A Rainy Night in Soho (Pogues cover)
Hardest I’ve sobbed in a long time, not from lack of trying or lack of things to cry about, was watching the television coverage of Shane MacGowan’s funeral in Dublin. The lovely wicker casket, the tearful smiles on the faces of friends and family dancing in the aisles to the coda of “Fairytale of New York” (ever seen people dancing in the aisles? At a funeral!?), all the streets along the route from the cathedral to his final resting place lined with drunken farewell-wishers spontaneously shouting and singing his songs—it was all too much to bear in the best possible way. A weight that lifts some other part of your heart as it presses down. Like an old-fashioned scale.
Shane was a mythical creature. A man made of song and luck. Story has it he left a stint at a mental hospital in his teens one morning and somehow ended up at the very first Clash concert that evening. Almost makes you believe, as Shane did, that he’d been chosen by god to save Irish music. Why? Because god is Irish!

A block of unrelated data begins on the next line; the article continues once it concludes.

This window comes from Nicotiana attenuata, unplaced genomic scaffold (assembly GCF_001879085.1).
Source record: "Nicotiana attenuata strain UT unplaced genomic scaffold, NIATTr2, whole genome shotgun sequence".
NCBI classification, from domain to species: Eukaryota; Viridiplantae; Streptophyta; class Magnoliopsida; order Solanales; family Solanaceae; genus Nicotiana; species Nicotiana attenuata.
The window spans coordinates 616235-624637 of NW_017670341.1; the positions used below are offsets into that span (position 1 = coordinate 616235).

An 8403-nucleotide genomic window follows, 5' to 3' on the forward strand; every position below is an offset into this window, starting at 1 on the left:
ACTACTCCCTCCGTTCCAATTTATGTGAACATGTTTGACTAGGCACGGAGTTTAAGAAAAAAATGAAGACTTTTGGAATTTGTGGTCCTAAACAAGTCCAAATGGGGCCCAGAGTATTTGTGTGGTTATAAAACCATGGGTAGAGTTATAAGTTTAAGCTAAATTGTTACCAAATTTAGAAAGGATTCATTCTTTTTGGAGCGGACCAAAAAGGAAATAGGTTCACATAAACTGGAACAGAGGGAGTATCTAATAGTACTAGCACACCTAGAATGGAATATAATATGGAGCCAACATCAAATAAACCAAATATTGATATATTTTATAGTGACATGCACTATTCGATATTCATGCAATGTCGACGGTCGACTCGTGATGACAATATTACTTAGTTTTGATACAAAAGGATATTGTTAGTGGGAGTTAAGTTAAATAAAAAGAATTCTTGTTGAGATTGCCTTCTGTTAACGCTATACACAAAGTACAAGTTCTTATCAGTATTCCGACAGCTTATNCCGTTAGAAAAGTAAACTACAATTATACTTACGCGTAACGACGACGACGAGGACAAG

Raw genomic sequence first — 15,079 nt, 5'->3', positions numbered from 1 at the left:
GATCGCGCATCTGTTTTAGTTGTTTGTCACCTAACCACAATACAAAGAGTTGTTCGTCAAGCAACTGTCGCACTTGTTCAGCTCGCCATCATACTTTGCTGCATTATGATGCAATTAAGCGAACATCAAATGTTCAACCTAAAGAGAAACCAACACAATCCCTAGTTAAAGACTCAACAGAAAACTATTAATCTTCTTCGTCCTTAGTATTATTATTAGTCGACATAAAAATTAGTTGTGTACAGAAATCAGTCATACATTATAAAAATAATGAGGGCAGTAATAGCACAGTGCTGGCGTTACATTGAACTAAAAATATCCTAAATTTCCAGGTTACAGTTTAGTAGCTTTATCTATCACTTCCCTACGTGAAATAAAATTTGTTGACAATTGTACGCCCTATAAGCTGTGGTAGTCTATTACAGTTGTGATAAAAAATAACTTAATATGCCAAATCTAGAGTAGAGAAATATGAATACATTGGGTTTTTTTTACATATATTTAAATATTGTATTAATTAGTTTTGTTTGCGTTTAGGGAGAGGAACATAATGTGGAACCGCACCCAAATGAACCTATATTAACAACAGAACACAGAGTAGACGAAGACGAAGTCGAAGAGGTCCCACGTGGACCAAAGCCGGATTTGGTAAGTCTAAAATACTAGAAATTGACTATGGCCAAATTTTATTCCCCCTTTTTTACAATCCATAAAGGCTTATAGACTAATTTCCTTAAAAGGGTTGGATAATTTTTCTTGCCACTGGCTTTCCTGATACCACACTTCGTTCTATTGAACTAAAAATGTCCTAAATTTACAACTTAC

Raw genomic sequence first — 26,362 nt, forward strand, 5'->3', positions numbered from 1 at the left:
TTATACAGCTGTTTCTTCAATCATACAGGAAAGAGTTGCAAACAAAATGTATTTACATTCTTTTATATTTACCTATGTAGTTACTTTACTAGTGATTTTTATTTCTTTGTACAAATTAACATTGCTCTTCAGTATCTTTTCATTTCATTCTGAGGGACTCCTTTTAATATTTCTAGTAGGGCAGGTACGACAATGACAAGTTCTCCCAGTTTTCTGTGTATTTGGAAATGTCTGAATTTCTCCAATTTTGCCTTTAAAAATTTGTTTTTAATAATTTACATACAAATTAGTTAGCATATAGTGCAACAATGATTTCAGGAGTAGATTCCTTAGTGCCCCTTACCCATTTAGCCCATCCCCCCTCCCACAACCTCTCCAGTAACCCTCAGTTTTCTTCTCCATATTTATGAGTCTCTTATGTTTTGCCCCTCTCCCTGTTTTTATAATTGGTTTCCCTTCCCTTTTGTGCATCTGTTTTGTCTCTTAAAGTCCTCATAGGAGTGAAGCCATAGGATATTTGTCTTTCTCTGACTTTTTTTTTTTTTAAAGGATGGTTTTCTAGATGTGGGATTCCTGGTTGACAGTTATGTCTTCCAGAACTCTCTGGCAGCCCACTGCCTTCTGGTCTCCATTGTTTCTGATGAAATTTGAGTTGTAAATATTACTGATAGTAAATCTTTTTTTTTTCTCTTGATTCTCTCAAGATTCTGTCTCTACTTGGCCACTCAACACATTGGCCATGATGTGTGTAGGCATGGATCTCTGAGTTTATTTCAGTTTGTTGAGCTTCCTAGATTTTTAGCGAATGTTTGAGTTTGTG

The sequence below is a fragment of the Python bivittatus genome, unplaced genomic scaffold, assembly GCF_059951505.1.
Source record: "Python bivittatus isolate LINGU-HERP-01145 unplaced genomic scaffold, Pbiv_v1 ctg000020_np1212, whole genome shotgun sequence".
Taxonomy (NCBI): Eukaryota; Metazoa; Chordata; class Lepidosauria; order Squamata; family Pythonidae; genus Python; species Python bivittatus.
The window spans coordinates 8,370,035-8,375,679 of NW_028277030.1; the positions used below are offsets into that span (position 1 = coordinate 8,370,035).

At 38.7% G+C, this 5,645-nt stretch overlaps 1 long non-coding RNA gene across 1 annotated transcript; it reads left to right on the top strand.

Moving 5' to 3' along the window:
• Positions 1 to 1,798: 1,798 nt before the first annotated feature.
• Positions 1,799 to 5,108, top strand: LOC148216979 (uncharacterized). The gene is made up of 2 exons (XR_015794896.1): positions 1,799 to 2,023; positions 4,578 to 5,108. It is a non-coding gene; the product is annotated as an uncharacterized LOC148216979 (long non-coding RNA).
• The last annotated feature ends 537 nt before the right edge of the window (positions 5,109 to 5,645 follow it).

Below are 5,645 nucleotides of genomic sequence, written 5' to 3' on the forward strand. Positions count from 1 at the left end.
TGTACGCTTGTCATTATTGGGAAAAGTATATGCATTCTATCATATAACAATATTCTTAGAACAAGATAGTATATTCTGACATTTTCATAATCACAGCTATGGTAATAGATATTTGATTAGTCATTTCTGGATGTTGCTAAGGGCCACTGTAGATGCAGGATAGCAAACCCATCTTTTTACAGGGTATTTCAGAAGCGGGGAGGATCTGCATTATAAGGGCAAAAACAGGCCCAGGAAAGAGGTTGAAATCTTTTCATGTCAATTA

For myself—as a person in recovery and as a songwriter, Shane’s life, and the way he chose to live most of it, presents a host of deeply conflicting emotions. It’s easy to wish we had more from him. But it’s hard to argue that what we got—what we’re all left with, forever—wasn’t enough.
This Week In Wilco, Etc.
2008 / December 13: Wilco opens for Neil Young with a 10-song set at the DCU Center in Worcester, MA.
2017 / December 15: Jeff plays WFUV’s Holiday Cheer show at the Beacon Theatre in New York City. The 10-song set is broadcast on WFUV.
2021 / December 16: On The Tweedy Show #206, Jeff debuts a new song, “I Am My Mother,” which will later open Wilco’s Cruel Country album.